When your farm operates on someone else's property, it's a different world. At Horse Drawn Farms, we have been lucky to be comfortably encamped here for many years with an excellent landlord. But always, always in the back of our head is the black reality that it will all end one day; we will get the dreaded phone call--"We will not be renewing your lease." Acreage after acreage along our stretch of road has been developed into condensed housing--hundreds of people living where once stood grassy fields, some cows, an orchard. Right now, these people are our customers, but eventually their presence will push us out. It's hard to be psychologically prepared for this, but we have at least tried to minimize the complete upheaval it will cause.
In terms of stock-keeping, we made the decision early on to use temporary, portable fencing as much as possible. Under many real estate laws, permanent fencing with set posts becomes the property of the landowner once it is installed, even if the renter installed it. Although permanent fences would be far more convenient in retaining difficult stock like sheep and goats, we decided the loss of such a tremendous investment in post and wire perimeter fencing would be too great to bear. For the horse fencing, steel stock panels which lock together have been invaluable. The panels will keep in full grown sheep in a pinch, but for our smaller grazing stock, we now run three separate sheep/poultry nets which rotate through the available grass. Each net squares off a decent 1600 feet of grazing and will keep five ewes happy for several days under prime growing conditions. There is nothing like the satisfaction of watching your girls charge into fresh pasture with a relish--it's the pleasant feeling of Mission Accomplished.
But make no mistake: if moving nets with two people is a pain, moving them by yourself is...well...awful. Usually the attempt results in some sort of injury, psychological or otherwise. Passers-by to Horse Drawn Farms may have seen me, face down in the field, struggling, with my right boot, left boot, and right arm up to the elbow entangled in that demonic orange mesh. (With the left hand, I may be calling any friends that live nearby, or 911.) Even when well-organized, it's a time-consuming rigamarole to place a net, peg out the corners, make a sweeping funnel entry (galloping sheep have trouble finding the entrance otherwise), and hook up the fence controller. We do it several times a week for the lambs, the ewes and goats, and the poultry.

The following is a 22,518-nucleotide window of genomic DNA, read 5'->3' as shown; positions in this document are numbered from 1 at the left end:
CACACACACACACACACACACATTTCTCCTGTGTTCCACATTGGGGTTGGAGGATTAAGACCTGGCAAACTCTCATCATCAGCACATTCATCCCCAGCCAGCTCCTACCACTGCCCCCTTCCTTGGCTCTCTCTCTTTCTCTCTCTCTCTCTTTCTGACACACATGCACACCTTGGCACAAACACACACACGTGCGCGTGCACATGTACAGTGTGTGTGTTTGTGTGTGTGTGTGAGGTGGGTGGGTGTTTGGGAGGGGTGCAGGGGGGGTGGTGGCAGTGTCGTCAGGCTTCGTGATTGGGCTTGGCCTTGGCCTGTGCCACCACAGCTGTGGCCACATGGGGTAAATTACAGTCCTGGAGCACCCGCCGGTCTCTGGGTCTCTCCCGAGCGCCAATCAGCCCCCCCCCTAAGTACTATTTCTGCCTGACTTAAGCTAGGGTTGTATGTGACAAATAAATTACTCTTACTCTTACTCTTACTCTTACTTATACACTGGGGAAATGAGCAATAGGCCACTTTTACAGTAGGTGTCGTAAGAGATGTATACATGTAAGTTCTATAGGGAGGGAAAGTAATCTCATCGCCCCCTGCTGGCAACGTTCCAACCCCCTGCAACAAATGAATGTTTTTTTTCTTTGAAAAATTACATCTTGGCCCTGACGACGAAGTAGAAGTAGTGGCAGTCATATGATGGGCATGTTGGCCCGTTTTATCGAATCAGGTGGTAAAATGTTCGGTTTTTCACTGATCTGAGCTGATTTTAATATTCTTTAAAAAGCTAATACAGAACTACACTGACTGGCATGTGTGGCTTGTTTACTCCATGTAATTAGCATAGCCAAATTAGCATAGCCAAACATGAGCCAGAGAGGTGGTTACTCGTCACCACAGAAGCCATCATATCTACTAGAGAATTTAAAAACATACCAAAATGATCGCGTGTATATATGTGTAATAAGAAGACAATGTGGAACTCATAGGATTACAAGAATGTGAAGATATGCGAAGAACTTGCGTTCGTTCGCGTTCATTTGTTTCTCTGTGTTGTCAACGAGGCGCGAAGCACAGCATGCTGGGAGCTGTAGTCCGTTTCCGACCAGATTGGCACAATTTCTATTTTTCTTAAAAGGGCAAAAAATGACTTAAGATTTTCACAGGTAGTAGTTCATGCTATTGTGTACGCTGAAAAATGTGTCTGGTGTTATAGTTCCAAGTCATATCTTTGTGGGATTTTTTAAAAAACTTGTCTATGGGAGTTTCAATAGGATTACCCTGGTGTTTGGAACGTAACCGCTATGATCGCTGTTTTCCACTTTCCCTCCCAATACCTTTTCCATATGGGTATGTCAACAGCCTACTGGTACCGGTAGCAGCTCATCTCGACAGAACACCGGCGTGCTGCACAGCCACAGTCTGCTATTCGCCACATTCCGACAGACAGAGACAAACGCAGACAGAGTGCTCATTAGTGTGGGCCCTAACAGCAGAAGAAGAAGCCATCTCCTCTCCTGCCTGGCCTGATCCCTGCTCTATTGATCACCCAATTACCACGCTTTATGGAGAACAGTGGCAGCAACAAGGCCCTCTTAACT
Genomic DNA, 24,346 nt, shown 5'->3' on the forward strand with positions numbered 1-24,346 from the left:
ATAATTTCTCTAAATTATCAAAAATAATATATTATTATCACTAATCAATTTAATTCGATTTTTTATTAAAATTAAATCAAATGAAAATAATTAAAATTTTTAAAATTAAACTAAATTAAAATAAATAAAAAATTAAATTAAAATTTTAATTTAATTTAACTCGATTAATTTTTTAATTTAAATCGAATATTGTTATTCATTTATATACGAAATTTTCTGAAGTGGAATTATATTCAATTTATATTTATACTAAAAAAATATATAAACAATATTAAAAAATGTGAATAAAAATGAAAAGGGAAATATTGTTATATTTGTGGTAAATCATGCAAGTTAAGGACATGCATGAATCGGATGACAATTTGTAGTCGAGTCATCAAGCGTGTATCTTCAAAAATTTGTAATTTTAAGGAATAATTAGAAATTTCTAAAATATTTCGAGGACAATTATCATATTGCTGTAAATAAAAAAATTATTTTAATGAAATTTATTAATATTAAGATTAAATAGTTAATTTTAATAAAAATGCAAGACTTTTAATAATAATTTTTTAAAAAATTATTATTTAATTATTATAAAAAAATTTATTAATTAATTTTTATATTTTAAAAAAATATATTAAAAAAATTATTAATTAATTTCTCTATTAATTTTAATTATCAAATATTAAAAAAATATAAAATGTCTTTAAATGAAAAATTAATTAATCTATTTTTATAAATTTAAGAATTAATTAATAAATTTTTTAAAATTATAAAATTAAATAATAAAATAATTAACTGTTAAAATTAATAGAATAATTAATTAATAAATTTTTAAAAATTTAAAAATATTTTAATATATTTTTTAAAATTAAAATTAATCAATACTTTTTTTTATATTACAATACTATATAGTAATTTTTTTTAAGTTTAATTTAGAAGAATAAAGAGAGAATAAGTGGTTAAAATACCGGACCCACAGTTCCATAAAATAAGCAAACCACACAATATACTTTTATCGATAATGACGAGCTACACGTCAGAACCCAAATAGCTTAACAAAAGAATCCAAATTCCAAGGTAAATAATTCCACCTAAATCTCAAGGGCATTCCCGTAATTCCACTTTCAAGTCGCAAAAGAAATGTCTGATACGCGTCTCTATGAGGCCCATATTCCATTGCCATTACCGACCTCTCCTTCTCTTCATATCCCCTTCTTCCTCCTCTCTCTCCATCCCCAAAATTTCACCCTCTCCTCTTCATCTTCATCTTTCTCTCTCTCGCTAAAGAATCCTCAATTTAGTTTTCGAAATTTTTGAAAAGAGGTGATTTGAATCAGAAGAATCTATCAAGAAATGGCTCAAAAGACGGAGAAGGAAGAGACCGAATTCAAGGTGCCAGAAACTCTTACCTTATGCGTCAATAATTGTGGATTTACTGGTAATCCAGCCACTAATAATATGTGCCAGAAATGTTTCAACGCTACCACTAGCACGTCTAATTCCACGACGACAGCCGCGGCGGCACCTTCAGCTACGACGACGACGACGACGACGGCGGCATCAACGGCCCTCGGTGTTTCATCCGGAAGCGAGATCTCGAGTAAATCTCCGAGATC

Time considerations aside, there's no debate about an electric net's efficacy. One touch, and no sheep goes near it again. The lambs can graze one net over from their mothers and feel at ease, and the chickens love to spread the sheep pellets around making manure spreading unnecessary. Since the regular use of electricity, the bears and coyotes have kept a wide margin between themselves and the farm, despite the changing locations of the nets. Oh sure, it would be easily to just chuck out the stock onto acres of permanently fenced fields. But then, we wouldn't have the up-close observation of what the animals are up to, what they're eating, how they're doing.
It's a trade off that makes life interesting here on Horse Drawn Farms.